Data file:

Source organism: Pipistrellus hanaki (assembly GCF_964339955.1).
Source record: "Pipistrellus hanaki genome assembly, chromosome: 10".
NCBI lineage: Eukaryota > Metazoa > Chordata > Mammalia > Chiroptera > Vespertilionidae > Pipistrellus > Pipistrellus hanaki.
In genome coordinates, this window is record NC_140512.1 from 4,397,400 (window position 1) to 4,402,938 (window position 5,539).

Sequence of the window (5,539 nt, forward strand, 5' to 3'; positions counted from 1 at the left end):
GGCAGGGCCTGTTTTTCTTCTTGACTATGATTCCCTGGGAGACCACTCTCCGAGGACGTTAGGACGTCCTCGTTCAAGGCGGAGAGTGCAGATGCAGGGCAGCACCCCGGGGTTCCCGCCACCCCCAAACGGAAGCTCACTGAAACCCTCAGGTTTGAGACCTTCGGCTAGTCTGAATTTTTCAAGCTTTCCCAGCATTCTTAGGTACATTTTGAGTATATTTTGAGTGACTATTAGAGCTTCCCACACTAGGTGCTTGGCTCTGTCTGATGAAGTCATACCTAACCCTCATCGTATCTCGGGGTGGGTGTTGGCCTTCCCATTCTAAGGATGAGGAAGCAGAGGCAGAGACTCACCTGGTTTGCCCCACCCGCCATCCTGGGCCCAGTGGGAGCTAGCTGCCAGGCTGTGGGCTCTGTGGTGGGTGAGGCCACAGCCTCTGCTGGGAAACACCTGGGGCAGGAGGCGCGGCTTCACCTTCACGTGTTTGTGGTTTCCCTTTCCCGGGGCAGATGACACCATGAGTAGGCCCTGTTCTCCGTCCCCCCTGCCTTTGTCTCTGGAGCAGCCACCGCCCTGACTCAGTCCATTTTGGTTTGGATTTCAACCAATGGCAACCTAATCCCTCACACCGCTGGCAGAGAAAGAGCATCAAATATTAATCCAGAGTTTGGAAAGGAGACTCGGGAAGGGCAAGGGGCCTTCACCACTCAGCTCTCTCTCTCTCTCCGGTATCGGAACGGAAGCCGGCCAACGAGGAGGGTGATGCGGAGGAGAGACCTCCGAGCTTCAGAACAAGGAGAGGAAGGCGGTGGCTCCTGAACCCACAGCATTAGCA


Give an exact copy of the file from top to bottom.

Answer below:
Source organism: Pipistrellus hanaki (assembly GCF_964339955.1).
Source record: "Pipistrellus hanaki genome assembly, chromosome: 10".
NCBI lineage: Eukaryota > Metazoa > Chordata > Mammalia > Chiroptera > Vespertilionidae > Pipistrellus > Pipistrellus hanaki.
In genome coordinates, this window is record NC_140512.1 from 4,397,400 (window position 1) to 4,402,938 (window position 5,539).

Sequence of the window (5,539 nt, forward strand, 5' to 3'; positions counted from 1 at the left end):
GGCAGGGCCTGTTTTTCTTCTTGACTATGATTCCCTGGGAGACCACTCTCCGAGGACGTTAGGACGTCCTCGTTCAAGGCGGAGAGTGCAGATGCAGGGCAGCACCCCGGGGTTCCCGCCACCCCCAAACGGAAGCTCACTGAAACCCTCAGGTTTGAGACCTTCGGCTAGTCTGAATTTTTCAAGCTTTCCCAGCATTCTTAGGTACATTTTGAGTATATTTTGAGTGACTATTAGAGCTTCCCACACTAGGTGCTTGGCTCTGTCTGATGAAGTCATACCTAACCCTCATCGTATCTCGGGGTGGGTGTTGGCCTTCCCATTCTAAGGATGAGGAAGCAGAGGCAGAGACTCACCTGGTTTGCCCCACCCGCCATCCTGGGCCCAGTGGGAGCTAGCTGCCAGGCTGTGGGCTCTGTGGTGGGTGAGGCCACAGCCTCTGCTGGGAAACACCTGGGGCAGGAGGCGCGGCTTCACCTTCACGTGTTTGTGGTTTCCCTTTCCCGGGGCAGATGACACCATGAGTAGGCCCTGTTCTCCGTCCCCCCTGCCTTTGTCTCTGGAGCAGCCACCGCCCTGACTCAGTCCATTTTGGTTTGGATTTCAACCAATGGCAACCTAATCCCTCACACCGCTGGCAGAGAAAGAGCATCAAATATTAATCCAGAGTTTGGAAAGGAGACTCGGGAAGGGCAAGGGGCCTTCACCACTCAGCTCTCTCTCTCTCTCCGGTATCGGAACGGAAGCCGGCCAACGAGGAGGGTGATGCGGAGGAGAGACCTCCGAGCTTCAGAACAAGGAGAGGAAGGCGGTGGCTCCTGAACCCACAGCATTAGCA